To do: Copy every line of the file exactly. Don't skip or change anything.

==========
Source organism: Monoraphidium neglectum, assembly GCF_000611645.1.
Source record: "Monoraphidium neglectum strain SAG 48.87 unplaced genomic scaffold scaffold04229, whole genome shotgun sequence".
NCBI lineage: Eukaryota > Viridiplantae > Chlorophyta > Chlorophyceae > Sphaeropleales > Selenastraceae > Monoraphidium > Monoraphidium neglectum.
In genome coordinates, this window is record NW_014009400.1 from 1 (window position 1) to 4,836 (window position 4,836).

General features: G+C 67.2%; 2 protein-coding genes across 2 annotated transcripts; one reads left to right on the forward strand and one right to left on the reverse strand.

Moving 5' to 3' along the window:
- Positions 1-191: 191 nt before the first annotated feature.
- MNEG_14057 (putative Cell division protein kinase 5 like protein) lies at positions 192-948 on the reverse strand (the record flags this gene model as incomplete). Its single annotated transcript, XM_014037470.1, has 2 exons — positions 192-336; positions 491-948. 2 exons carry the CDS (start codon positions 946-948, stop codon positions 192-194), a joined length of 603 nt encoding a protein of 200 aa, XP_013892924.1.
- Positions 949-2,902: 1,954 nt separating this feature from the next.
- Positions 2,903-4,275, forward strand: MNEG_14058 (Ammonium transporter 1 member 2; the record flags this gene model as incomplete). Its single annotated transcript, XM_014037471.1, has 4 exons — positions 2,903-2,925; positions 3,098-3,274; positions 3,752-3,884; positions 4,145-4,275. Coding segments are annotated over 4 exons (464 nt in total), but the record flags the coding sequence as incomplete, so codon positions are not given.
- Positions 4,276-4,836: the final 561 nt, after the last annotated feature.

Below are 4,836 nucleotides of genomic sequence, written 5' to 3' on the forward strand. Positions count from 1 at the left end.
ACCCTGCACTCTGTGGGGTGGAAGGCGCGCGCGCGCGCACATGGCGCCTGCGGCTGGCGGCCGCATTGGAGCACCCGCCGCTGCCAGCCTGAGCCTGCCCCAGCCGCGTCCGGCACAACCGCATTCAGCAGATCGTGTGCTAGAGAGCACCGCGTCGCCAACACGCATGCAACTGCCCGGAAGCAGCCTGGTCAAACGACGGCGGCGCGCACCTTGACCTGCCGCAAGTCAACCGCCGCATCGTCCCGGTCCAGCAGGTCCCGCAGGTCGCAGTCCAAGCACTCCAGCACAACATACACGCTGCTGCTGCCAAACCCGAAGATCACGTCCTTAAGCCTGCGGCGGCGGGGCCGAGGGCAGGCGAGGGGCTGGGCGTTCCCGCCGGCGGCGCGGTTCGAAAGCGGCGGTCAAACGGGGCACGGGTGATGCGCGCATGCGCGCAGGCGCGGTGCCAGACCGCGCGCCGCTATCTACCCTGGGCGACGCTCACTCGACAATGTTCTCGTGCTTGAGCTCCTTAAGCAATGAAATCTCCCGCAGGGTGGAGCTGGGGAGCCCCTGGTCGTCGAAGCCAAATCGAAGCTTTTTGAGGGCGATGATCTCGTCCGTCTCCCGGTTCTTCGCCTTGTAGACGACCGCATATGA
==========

Source organism: Monoraphidium neglectum, assembly GCF_000611645.1.
Source record: "Monoraphidium neglectum strain SAG 48.87 unplaced genomic scaffold scaffold04229, whole genome shotgun sequence".
NCBI lineage: Eukaryota > Viridiplantae > Chlorophyta > Chlorophyceae > Sphaeropleales > Selenastraceae > Monoraphidium > Monoraphidium neglectum.
In genome coordinates, this window is record NW_014009400.1 from 1 (window position 1) to 4,836 (window position 4,836).

General features: G+C 67.2%; 2 protein-coding genes across 2 annotated transcripts; one reads left to right on the forward strand and one right to left on the reverse strand.

Moving 5' to 3' along the window:
- Positions 1-191: 191 nt before the first annotated feature.
- MNEG_14057 (putative Cell division protein kinase 5 like protein) lies at positions 192-948 on the reverse strand (the record flags this gene model as incomplete). Its single annotated transcript, XM_014037470.1, has 2 exons — positions 192-336; positions 491-948. 2 exons carry the CDS (start codon positions 946-948, stop codon positions 192-194), a joined length of 603 nt encoding a protein of 200 aa, XP_013892924.1.
- Positions 949-2,902: 1,954 nt separating this feature from the next.
- Positions 2,903-4,275, forward strand: MNEG_14058 (Ammonium transporter 1 member 2; the record flags this gene model as incomplete). Its single annotated transcript, XM_014037471.1, has 4 exons — positions 2,903-2,925; positions 3,098-3,274; positions 3,752-3,884; positions 4,145-4,275. Coding segments are annotated over 4 exons (464 nt in total), but the record flags the coding sequence as incomplete, so codon positions are not given.
- Positions 4,276-4,836: the final 561 nt, after the last annotated feature.

Below are 4,836 nucleotides of genomic sequence, written 5' to 3' on the forward strand. Positions count from 1 at the left end.
ACCCTGCACTCTGTGGGGTGGAAGGCGCGCGCGCGCGCACATGGCGCCTGCGGCTGGCGGCCGCATTGGAGCACCCGCCGCTGCCAGCCTGAGCCTGCCCCAGCCGCGTCCGGCACAACCGCATTCAGCAGATCGTGTGCTAGAGAGCACCGCGTCGCCAACACGCATGCAACTGCCCGGAAGCAGCCTGGTCAAACGACGGCGGCGCGCACCTTGACCTGCCGCAAGTCAACCGCCGCATCGTCCCGGTCCAGCAGGTCCCGCAGGTCGCAGTCCAAGCACTCCAGCACAACATACACGCTGCTGCTGCCAAACCCGAAGATCACGTCCTTAAGCCTGCGGCGGCGGGGCCGAGGGCAGGCGAGGGGCTGGGCGTTCCCGCCGGCGGCGCGGTTCGAAAGCGGCGGTCAAACGGGGCACGGGTGATGCGCGCATGCGCGCAGGCGCGGTGCCAGACCGCGCGCCGCTATCTACCCTGGGCGACGCTCACTCGACAATGTTCTCGTGCTTGAGCTCCTTAAGCAATGAAATCTCCCGCAGGGTGGAGCTGGGGAGCCCCTGGTCGTCGAAGCCAAATCGAAGCTTTTTGAGGGCGATGATCTCGTCCGTCTCCCGGTTCTTCGCCTTGTAGACGACCGCATATGA